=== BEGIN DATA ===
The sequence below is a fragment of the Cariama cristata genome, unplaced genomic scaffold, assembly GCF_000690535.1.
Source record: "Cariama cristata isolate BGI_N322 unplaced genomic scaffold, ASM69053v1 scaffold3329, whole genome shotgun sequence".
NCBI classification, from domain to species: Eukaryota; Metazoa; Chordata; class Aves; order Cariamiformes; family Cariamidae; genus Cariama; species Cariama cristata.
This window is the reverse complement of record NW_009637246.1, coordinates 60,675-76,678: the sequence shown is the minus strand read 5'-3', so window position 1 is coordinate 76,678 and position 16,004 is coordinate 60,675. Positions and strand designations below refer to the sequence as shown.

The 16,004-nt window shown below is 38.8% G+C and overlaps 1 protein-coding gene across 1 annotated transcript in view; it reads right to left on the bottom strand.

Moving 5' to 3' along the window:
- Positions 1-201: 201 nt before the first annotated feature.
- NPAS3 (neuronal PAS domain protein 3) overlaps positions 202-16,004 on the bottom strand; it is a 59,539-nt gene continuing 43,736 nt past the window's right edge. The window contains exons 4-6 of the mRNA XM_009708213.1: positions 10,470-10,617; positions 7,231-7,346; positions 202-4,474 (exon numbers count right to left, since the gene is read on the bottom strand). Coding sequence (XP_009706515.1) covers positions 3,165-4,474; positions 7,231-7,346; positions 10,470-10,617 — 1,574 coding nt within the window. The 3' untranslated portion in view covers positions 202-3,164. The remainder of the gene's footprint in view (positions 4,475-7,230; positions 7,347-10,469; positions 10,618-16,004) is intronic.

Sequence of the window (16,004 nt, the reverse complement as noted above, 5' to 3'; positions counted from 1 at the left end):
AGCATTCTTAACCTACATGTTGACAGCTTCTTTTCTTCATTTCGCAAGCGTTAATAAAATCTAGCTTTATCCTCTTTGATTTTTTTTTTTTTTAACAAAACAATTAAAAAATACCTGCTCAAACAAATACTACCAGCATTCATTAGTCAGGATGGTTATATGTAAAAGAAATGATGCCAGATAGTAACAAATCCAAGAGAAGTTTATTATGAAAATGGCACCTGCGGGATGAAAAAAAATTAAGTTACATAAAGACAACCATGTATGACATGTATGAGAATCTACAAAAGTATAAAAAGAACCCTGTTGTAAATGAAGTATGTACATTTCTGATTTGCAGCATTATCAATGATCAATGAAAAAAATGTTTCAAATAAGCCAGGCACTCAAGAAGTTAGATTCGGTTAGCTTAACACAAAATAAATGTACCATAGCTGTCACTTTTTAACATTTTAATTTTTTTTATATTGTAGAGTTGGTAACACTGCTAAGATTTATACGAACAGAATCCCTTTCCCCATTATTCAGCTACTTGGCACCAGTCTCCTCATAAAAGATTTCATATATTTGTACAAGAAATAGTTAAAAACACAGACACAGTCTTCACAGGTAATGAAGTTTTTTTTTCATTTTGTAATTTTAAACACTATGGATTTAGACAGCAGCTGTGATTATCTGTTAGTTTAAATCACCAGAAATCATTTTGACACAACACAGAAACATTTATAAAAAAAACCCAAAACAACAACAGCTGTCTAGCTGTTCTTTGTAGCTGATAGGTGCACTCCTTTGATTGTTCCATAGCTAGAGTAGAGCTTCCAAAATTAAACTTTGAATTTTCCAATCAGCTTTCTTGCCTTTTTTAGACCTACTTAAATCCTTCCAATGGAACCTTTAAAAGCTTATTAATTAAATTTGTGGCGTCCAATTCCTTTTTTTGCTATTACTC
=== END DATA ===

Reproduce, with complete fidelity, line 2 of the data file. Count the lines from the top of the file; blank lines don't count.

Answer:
Source record: "Cariama cristata isolate BGI_N322 unplaced genomic scaffold, ASM69053v1 scaffold3329, whole genome shotgun sequence".